View Only

Between the Waves Podcast: Processing Risk

By Taylor Matsko posted 06-29-2021 01:02 PM

Between the Waves Podcast
Processing Risk, Episode 20
*This is a transcript of the "Processing Risk" episode of NASBLA's Podcast, Between the Waves, from June 23, 2021.
Between the Waves
I recently found myself on two different calls in which the discussion was had about sharing the importance of education and safety equipment, due to the high number of accidents, injuries and fatalities. And transversely, not focusing on the increase in numbers to focus on the fact that boating is really safe in comparison to other outdoor activities to draw more people into it.

Here's my dilemma. Texas hit a 30-year high of boating accidents in 2020. So we are harping on the importance of safety, but at the same time, we're trying to recruit new boaters, retain current boaters and reactivate past boaters who may have wandered away from this form of recreation as part of our R3 plan. In part because recreational boating, in large part, is a user-pay user-benefits system.

See the problem? We work to stop the injuries and deaths, while maintaining the fact that boating is safe so more people should do it.

So I had to ask myself – are the numbers important? And is telling them, making a difference? How should we proceed? Encourage the public about the importance of employing safety because of the risk, or just live in the world of encouraging more participation in boating. There certainly must be a middle ground.

For example, boating is roughly as dangerous as attending a dance party. “What,” you say? Based on 2018 National U.S. Coast Guard Boating Participation Data, coupled with National Boating Fatality Data for the same year, roughly one in 100,000 participants died in a boating-related accident. While other data indicates you have the same chance of dying while attending a dance party.

In a world where polyester is king, disco rules. Funky is a way of life, and everybody's wearing their boogie shoes. Motor Booty Affair has been lighting up stages across America with their 70s extravaganza - dazzling audiences with a show that has been dubbed the ultimate disco party band. Motor Booty Affair consists of four funkateers straight from the planet Funktar: Superfly, Spanish Fly, Sir Rumpus Funkberry and Cyclone Link Skywalker Jr.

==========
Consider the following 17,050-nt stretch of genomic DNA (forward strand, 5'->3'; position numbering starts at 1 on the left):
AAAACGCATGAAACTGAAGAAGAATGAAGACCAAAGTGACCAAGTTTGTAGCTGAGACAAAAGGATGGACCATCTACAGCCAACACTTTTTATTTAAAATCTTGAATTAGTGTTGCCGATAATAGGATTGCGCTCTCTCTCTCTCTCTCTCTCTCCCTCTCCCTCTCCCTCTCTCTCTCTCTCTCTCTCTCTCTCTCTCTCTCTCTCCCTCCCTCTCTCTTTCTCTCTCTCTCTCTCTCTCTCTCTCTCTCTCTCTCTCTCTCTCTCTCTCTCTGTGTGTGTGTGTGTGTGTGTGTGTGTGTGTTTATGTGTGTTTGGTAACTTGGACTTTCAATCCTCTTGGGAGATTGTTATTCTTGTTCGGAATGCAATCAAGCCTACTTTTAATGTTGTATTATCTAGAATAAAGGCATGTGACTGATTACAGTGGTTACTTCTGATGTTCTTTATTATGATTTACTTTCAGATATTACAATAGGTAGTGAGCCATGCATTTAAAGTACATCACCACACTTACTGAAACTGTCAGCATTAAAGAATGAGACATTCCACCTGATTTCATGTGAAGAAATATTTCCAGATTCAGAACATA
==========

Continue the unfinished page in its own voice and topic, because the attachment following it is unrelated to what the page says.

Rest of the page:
It's a wonder any of us made it out of the 1970 Motor Booty Band’s dance party at the NASBLA Annual Conference in Bar Harbor, Maine alive. On this episode, we will discuss the availability heuristic and disconnect between feared and the real risks. And also how we should consider the use of statistics and what we present to the public, and the response we may get in return.

This is Between the Waves, an audio series to discuss the topics important to today’s water safety professional. Here’s your host from the great state of Texas, Cody Jones.

In the theme of the 1970s, let's play another iconic sound, and you tell me the emotion it invokes.

[Jaw’s soundtrack intro]

How often have you gone out to a beach and peered out into the water looking for that iconic dorsal fin thinking, I'm not going in. I don't want to be eaten by a shark.

I jest, but the movie Jaws plays a disproportionate fear in many people's minds about the risk of shark attacks, when in reality there is reasonably only four or five deaths a year worldwide from shark attacks.

So what is really going on? That vivid depiction, or sense of experience that people felt from watching Jaws has since caused them to employ the availability heuristic, or in easier terms availability bias, a mental shortcut we use based on a much more powerful and vivid, or immediately available example, stories or experiences to judge the imaginability or the probability of it happening to us, or others, rather than what the data bears out. This is not always a bad thing, as this feeling can in some cases drive a relative response in close proximity to an event occurring, but unless reinforced may not make a long-term change.